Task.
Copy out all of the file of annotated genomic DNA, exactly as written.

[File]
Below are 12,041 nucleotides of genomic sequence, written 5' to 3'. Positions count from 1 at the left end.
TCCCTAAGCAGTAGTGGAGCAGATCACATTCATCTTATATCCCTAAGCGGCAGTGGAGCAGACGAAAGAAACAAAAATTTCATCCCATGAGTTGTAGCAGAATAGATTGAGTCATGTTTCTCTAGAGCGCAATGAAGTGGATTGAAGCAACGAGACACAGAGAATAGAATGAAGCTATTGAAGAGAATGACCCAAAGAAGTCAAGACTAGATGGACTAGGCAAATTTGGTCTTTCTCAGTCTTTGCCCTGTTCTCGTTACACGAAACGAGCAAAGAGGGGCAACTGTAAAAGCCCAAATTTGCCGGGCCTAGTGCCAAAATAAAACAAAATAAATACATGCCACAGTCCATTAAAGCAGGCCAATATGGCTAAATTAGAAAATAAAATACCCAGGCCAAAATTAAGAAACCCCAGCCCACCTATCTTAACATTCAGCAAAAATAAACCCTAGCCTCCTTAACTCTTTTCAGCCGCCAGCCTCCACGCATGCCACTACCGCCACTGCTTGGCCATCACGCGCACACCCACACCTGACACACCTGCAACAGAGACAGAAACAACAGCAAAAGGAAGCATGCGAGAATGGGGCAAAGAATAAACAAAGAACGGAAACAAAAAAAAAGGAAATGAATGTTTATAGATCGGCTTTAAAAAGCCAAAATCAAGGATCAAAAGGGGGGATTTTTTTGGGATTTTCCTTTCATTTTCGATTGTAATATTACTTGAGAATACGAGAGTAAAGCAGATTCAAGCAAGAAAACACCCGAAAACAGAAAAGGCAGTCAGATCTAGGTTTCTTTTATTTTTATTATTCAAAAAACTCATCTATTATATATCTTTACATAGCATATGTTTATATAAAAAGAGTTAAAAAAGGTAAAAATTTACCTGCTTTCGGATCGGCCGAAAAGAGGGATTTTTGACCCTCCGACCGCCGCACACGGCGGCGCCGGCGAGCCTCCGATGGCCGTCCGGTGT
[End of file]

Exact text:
Below are 12,041 nucleotides of genomic sequence, written 5' to 3'. Positions count from 1 at the left end.
TCCCTAAGCAGTAGTGGAGCAGATCACATTCATCTTATATCCCTAAGCGGCAGTGGAGCAGACGAAAGAAACAAAAATTTCATCCCATGAGTTGTAGCAGAATAGATTGAGTCATGTTTCTCTAGAGCGCAATGAAGTGGATTGAAGCAACGAGACACAGAGAATAGAATGAAGCTATTGAAGAGAATGACCCAAAGAAGTCAAGACTAGATGGACTAGGCAAATTTGGTCTTTCTCAGTCTTTGCCCTGTTCTCGTTACACGAAACGAGCAAAGAGGGGCAACTGTAAAAGCCCAAATTTGCCGGGCCTAGTGCCAAAATAAAACAAAATAAATACATGCCACAGTCCATTAAAGCAGGCCAATATGGCTAAATTAGAAAATAAAATACCCAGGCCAAAATTAAGAAACCCCAGCCCACCTATCTTAACATTCAGCAAAAATAAACCCTAGCCTCCTTAACTCTTTTCAGCCGCCAGCCTCCACGCATGCCACTACCGCCACTGCTTGGCCATCACGCGCACACCCACACCTGACACACCTGCAACAGAGACAGAAACAACAGCAAAAGGAAGCATGCGAGAATGGGGCAAAGAATAAACAAAGAACGGAAACAAAAAAAAAGGAAATGAATGTTTATAGATCGGCTTTAAAAAGCCAAAATCAAGGATCAAAAGGGGGGATTTTTTTGGGATTTTCCTTTCATTTTCGATTGTAATATTACTTGAGAATACGAGAGTAAAGCAGATTCAAGCAAGAAAACACCCGAAAACAGAAAAGGCAGTCAGATCTAGGTTTCTTTTATTTTTATTATTCAAAAAACTCATCTATTATATATCTTTACATAGCATATGTTTATATAAAAAGAGTTAAAAAAGGTAAAAATTTACCTGCTTTCGGATCGGCCGAAAAGAGGGATTTTTGACCCTCCGACCGCCGCACACGGCGGCGCCGGCGAGCCTCCGATGGCCGTCCGGTGT